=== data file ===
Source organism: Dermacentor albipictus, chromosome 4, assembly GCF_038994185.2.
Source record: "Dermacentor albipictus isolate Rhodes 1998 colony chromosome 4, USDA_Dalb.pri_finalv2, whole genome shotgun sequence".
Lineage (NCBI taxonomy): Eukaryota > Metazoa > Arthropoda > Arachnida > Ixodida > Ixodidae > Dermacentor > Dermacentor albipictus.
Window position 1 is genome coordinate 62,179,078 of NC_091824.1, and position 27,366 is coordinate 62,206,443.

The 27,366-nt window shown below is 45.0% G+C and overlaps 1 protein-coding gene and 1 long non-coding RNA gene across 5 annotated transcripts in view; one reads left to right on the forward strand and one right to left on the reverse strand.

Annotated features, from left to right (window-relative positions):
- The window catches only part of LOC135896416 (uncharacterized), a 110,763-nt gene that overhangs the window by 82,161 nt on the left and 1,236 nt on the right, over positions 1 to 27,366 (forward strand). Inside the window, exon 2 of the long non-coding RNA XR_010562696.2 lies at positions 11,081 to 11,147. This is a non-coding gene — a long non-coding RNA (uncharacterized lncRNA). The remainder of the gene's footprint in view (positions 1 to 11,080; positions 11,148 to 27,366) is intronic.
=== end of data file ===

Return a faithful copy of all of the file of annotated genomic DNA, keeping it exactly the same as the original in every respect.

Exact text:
Source organism: Dermacentor albipictus, chromosome 4, assembly GCF_038994185.2.
Source record: "Dermacentor albipictus isolate Rhodes 1998 colony chromosome 4, USDA_Dalb.pri_finalv2, whole genome shotgun sequence".
Lineage (NCBI taxonomy): Eukaryota > Metazoa > Arthropoda > Arachnida > Ixodida > Ixodidae > Dermacentor > Dermacentor albipictus.
Window position 1 is genome coordinate 62,179,078 of NC_091824.1, and position 27,366 is coordinate 62,206,443.

The 27,366-nt window shown below is 45.0% G+C and overlaps 1 protein-coding gene and 1 long non-coding RNA gene across 5 annotated transcripts in view; one reads left to right on the forward strand and one right to left on the reverse strand.

Annotated features, from left to right (window-relative positions):
- The window catches only part of LOC135896416 (uncharacterized), a 110,763-nt gene that overhangs the window by 82,161 nt on the left and 1,236 nt on the right, over positions 1 to 27,366 (forward strand). Inside the window, exon 2 of the long non-coding RNA XR_010562696.2 lies at positions 11,081 to 11,147. This is a non-coding gene — a long non-coding RNA (uncharacterized lncRNA). The remainder of the gene's footprint in view (positions 1 to 11,080; positions 11,148 to 27,366) is intronic.